A paint curb bump and poles on Clark in Andersonville.  Photo: John Greenfield
A sidewalk bump painted and posted on Clark in Andersonville. Photo: John Greenfield

It is important to understand demographic trends when determining a way forward for the region. Meeting attendees saw a graph of demographic changes in the five census tracts that border the study area. Most of the modest population growth in the region has been driven by empty nesters/young elders; families or adults between 35 and 54 years old; and a slight increase in children aged 5 to 19 years. There has been a loss of young adults/families (20-34 years old) and children under four.

Screenshot 2022-02-18 at 5.21.08 PM
Demographic trends in local census tracts.

The presenters also discussed housing trends in the area. While in recent decades new housing developments in the area tended to be condos, nowadays there is a move towards more apartments. From 2013 to 2022, 195 condo units were built along this stretch of Clark Street and 186 rental apartments were built. Condo prices and apartment rents have both increased significantly since 2012. Between 2012 and 2021, the average condo sale price has increased by 80% and the average rent in the area has increased by 23%. Not surprisingly, when participants were then asked what type of housing they would like to see built in the area, limited income/labor rental apartments, as well as new condos received the highest percentage of votes. Market-priced apartments, townhouses and seniors’ residences were also preferred, but in lower numbers.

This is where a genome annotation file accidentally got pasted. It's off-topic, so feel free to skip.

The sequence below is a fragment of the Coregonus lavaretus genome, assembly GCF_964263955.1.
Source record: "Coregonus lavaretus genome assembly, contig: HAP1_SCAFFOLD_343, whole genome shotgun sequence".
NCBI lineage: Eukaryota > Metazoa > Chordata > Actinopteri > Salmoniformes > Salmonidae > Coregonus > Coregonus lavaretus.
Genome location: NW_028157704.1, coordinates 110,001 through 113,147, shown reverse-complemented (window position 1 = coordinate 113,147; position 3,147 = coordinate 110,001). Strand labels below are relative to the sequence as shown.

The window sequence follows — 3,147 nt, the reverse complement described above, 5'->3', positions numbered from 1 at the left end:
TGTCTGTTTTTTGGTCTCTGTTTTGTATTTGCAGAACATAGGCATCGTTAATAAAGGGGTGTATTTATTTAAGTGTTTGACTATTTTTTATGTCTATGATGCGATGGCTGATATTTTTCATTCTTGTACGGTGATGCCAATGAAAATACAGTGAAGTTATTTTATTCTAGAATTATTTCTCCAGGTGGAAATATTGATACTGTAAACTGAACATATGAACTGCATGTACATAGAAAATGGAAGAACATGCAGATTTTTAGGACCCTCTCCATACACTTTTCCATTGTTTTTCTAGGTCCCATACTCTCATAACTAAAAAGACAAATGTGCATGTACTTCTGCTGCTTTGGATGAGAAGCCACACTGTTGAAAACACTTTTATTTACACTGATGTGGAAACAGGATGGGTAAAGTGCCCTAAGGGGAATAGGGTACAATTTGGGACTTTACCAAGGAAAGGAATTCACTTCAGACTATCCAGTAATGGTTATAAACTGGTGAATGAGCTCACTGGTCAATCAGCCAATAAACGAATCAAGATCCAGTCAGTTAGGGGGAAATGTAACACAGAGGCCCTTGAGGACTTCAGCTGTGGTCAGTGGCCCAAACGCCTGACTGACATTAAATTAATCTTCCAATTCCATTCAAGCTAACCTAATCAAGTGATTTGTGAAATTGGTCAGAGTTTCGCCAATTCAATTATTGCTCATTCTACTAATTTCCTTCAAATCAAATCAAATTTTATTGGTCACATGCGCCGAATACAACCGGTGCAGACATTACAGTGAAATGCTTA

The presenters gave an overview of existing Clark cross-sections.

Some of the existing street layouts on Clark.
Some of the existing street layouts on Clark.

Then they discussed underutilized assets and opportunities to activate the public domain. Some of the ideas include curbless pavement treatment like the nearby Argyle ‘shared street’; raised pedestrian crossings; protected crossroads; pedestrian islands; bus boarding jumps; and “People Spot” mini-parks in the parking lane.

Argyle Street-style curbless pavement, raised crosswalks, and protected intersections are possible treatments.
Argyle Street-style curbless pavement, raised crosswalks, and protected intersections are possible treatments.

When participants were asked which improvements they would prioritize in the public realm, railroad crossings and storefronts were the top choices.

Throughout the virtual workshop, participants answered survey questions. Here are some highlights:

  • When asked, “How do you most often walk the hallway?” the first response was walking, followed by driving, cycling, and public transit.
  • When asked, “What is Clark Street missing?” the top responses were community spaces and restaurants, followed by shopping, leisure/entertainment, housing and workspaces.
  • When asked what commercial uses they would like to see along Clark, attendees said they would like to see retail, entertainment, restaurants, cafes and child care.

If you would like to provide feedback on the Clark Street Crossroads study, you can find the community survey on the project’s website under “Engage”. A replay of Tuesday’s meeting is also available on the project’s website. It was nice to hear from those involved with the project that the bike came up a lot in the steering committee conversations and in the public comments. Hopefully improvements to the area will include protected bike lanes and more public gathering spaces.